I'm having issues but first of all I need to verify the other end of the communication line… there is a Moxa TCC-100 RS232-RS485 converter attached to the bus and I see this weird signal on the bus when it transmits:


C1 and C2 are the D+/D- lines, M1 is the difference and below is the protocol decode.

For test I'm transmitting a 55h with even parity.

The converter has inside standard 485 transceivers and a CPLD for doing the job. They say it's an "autodirection" converter and that should explain what I'm seeing.

My guess is this: they keep prebiased the line to keep a definite value (C1 is slightly higher) and actively draw it to send a zero (like the start bit).

When it's time to go back to one they only use a pulse to discharge the line and then go back to prebiased state. Same technique used by some pseudo-bidirectional I2C expanders.

Moxa is a well renowned equipment manufacturer but this seems high irregular to me. They stop driving during mark (most probably to avoid issues with collisions and bus contention) and rely on failsafe bias for that. It seems more a CAN signal than a 485 one (it only differs for the transition accelerator pulse)

Wouldn't this influence the noise immunity of the line? I guess that the differential input would do all the work but it seems more an hack than good transmission practice. I fear some transceiver wouldn't take it correctly.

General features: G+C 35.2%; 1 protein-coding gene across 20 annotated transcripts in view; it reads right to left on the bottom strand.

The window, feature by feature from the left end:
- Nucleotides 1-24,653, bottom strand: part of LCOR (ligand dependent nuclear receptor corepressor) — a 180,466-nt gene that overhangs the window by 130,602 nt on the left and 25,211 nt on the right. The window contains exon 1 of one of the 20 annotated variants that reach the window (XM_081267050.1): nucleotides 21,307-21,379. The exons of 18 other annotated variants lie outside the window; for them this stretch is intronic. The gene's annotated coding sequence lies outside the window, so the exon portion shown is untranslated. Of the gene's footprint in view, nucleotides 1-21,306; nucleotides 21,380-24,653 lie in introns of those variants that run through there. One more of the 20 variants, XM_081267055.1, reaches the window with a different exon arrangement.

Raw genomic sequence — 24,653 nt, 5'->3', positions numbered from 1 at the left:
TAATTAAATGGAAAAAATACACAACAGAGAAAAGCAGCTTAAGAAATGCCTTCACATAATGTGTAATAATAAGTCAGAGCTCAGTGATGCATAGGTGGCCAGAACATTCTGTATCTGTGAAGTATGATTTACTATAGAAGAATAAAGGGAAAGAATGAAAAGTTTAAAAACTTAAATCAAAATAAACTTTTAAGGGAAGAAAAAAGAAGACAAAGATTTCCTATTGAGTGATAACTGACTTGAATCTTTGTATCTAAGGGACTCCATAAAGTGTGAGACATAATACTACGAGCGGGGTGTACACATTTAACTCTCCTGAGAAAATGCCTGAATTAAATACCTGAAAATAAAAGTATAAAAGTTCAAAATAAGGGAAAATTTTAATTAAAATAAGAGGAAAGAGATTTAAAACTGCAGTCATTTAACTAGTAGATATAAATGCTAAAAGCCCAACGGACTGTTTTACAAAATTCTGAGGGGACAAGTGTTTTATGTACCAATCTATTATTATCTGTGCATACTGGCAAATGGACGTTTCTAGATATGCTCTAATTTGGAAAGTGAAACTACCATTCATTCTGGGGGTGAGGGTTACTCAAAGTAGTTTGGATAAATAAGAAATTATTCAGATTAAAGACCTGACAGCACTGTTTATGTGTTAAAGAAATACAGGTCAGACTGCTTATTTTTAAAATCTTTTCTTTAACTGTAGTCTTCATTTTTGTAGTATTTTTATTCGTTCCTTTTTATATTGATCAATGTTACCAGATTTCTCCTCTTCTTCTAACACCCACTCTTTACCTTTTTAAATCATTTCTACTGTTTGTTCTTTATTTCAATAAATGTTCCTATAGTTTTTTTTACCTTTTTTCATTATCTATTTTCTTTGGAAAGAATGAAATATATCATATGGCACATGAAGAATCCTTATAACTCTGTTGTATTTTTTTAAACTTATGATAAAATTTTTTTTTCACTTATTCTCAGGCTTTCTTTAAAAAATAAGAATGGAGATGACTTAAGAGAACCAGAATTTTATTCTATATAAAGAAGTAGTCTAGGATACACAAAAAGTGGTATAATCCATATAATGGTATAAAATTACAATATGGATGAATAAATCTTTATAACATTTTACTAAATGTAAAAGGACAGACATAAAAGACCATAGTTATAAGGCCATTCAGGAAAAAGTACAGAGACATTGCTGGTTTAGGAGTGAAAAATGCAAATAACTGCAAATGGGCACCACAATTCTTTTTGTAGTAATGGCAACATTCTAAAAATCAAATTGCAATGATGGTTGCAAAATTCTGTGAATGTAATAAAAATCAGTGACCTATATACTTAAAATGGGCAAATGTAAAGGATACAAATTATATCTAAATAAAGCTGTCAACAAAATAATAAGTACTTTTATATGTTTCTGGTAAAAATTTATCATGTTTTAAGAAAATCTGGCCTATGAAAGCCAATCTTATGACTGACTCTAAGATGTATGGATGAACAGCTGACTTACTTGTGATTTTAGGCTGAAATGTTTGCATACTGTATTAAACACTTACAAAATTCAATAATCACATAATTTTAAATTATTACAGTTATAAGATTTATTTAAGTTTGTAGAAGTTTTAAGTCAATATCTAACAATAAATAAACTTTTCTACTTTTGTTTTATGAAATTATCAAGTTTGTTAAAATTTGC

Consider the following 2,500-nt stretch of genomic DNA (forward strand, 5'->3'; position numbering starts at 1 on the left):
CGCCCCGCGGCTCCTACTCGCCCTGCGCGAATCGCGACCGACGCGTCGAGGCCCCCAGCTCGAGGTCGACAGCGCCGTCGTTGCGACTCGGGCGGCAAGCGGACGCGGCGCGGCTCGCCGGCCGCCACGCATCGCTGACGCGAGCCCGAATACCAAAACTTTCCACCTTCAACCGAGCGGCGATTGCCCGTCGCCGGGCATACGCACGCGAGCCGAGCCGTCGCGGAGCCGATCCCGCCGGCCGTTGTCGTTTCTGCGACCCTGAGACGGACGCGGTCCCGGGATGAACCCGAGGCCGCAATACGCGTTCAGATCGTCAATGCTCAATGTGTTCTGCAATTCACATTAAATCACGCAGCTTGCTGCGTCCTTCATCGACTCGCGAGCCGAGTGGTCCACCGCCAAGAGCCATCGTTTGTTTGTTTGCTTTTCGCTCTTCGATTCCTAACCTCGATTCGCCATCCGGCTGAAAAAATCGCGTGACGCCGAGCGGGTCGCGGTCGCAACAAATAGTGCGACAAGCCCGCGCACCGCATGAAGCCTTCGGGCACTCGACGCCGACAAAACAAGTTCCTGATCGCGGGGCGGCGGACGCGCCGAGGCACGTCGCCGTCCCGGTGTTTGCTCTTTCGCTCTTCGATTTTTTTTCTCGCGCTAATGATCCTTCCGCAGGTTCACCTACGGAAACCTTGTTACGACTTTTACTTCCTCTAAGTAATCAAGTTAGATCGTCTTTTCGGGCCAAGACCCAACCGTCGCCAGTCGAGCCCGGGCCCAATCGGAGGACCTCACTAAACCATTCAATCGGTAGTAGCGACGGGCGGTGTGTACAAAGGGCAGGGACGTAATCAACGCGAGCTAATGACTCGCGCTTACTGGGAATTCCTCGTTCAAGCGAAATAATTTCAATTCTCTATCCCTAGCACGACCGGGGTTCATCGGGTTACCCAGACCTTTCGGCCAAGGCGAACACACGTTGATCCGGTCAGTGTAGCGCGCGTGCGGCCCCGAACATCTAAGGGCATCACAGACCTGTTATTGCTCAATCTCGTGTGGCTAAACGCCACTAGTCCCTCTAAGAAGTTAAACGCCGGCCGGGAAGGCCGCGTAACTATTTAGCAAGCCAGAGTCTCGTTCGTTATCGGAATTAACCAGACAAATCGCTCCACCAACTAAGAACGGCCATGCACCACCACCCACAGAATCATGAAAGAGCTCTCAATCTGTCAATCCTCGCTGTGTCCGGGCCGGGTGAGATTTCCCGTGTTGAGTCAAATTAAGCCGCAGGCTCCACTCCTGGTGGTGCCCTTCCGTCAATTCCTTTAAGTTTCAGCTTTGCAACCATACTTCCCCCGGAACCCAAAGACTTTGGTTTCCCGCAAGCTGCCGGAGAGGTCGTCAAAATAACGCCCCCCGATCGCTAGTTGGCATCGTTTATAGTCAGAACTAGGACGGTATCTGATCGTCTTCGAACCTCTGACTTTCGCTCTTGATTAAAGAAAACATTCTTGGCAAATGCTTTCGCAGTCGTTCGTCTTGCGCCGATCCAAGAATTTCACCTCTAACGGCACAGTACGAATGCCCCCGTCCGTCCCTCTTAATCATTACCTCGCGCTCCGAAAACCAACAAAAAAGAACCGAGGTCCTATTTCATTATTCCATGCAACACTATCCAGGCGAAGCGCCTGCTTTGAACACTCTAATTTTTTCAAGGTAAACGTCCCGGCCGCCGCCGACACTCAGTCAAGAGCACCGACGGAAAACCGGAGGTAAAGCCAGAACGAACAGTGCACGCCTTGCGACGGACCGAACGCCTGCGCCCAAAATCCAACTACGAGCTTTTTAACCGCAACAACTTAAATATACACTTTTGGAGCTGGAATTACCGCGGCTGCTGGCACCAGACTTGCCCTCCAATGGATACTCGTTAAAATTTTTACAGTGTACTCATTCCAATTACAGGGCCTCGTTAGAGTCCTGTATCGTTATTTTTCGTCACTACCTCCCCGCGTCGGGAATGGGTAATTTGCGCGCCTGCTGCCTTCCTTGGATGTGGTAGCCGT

Anyone had experiences with this kind of signalling?

  • \$\begingroup\$ Doesn't autodirection just mean that the transceiver is automatically enabled when transmitting? See this post \$\endgroup\$
    – jayben
    May 26, 2022 at 9:06
  • \$\begingroup\$ In theory yes but probably for robustness they opted for this scheme… it doesn't use the RTS signal as drive enable like most of the other converter. It enables the transceiver only for spaces and a small pulse for marks, otherwise it stays disabled. \$\endgroup\$ May 26, 2022 at 9:12

1 Answer 1


Yes, technically that is correct, and you have most likely determined the way it operates correctly.

So, to recap, the transmitter is enabled on logic 0 (active state), and change to logic 1 (idle state) only keeps the trasmitter enabled for short period of time, to make a sharp rise to logic 1 state. After a while the transmitter is disabled, and only the fail-safe bias resistors keep the bus voltage biased with the logic 1 voltage, as the differential is only required to be more than 200mV.

This method allows the transmitter to work without using RTS pin as the RS485 transmitter enable signal. The autodirection likely means that the RTS is ignored.

Sure it may not be compatible with every piece of equipment, it is just something you have to remember when it does not work with some piece of equiment.

The noise immunity should not be largely affected. On a half duplex bus, the bus will anyway float when no device is transmitting, with the same 200mV bias voltage, before some device starts transmission. A proper bus will also be properly terminated with the characterisric impedance around 120 ohms, and the bus wiring should anyway be shielded twisted pair, so there is very low impedance and normally very little noise gets coupled onto the bus.

  • \$\begingroup\$ Thanks exactly what I was thinking. The RTS is only used on 422 since it has additional pairs for RTS/CTR (four pair RS422). \$\endgroup\$ May 26, 2022 at 11:36

Your Answer

By clicking “Post Your Answer”, you agree to our terms of service and acknowledge you have read our privacy policy.

Not the answer you're looking for? Browse other questions tagged or ask your own question.